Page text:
A ruling in favor of Emmis Communications in a federal lawsuit brought by owners of preferred shares in the company was affirmed Thursday by the 7th Circuit Court of Appeals.
Preferred-stock owners claimed Emmis owed more than $34 million in unpaid dividends on shares issued in 1999. Emmis stopped paying guaranteed dividends on the shares in 2008, and their value plummeted. Through a swap arrangement, the shares eventually were placed in escrow by mutual agreement, and Emmis acquired voting rights in the preferred shares.
The 7th Circuit affirmed U.S. District Court Judge Sarah Evans Barker’s ruling in favor of Emmis.
Circuit Judge Frank Easterbrook wrote for the panel that Indiana law under I.C. 23-1-20-24 is unique among the states in allowing corporations to vote their own shares. “The owners observe that Emmis structured this transaction so that it would bear the economic risk of the shares, while the original owners no longer faced variability in the shares’ market price. That’s true.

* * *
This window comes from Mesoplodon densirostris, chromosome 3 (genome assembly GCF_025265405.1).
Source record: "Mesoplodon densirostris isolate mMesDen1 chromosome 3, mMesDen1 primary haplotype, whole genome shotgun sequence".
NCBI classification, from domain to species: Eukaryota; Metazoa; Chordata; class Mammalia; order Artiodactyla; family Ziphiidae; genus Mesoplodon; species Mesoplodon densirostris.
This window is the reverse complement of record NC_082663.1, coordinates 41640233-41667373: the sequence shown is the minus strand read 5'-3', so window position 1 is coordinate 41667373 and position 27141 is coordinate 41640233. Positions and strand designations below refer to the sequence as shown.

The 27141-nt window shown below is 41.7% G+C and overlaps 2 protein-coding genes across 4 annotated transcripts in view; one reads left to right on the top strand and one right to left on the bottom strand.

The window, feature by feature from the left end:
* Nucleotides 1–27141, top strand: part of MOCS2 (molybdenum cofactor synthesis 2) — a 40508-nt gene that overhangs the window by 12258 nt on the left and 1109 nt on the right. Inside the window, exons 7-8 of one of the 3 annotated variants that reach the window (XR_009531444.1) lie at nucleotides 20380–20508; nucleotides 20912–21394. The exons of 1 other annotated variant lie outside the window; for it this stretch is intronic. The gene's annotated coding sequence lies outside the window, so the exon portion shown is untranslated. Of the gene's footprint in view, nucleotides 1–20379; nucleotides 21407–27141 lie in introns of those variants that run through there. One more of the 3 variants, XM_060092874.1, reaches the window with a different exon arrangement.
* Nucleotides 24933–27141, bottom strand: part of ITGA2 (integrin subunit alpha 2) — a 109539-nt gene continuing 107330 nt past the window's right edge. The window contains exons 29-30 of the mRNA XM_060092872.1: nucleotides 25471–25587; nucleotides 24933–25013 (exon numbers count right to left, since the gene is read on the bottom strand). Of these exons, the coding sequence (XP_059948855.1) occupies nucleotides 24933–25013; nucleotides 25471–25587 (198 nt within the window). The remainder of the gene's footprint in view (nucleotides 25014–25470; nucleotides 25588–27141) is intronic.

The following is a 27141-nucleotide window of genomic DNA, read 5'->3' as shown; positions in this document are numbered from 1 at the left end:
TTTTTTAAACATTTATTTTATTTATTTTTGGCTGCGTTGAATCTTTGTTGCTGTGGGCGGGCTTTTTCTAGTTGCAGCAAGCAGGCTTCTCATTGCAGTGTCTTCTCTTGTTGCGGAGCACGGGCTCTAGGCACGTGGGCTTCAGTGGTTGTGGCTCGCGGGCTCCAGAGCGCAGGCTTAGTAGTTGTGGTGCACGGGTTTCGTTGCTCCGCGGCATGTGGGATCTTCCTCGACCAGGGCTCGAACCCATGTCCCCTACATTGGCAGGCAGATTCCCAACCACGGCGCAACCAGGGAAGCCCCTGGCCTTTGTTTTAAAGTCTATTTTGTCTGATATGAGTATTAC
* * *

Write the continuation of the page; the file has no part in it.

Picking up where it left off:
“So if this transaction had been conducted in any state but Indiana, a court probably would have said that Emmis could not vote these shares,” Easterbrook wrote. “But Indiana allows corporations to deal in and vote their own shares. … Indiana law is distinctive, but it is not our job to reduce inter-state variance in corporate law.
“Indiana’s willingness to allow corporations to vote their own shares may be good, or it may be bad, but the ability to negotiate for better terms, or invest elsewhere, rather than judicially imposed ‘best practices,’ is how corporate law protects investors,” the panel concluded.
The case is Corre Opportunities Fund, LP, et al., v. Emmis Communications Corp., 14-1647.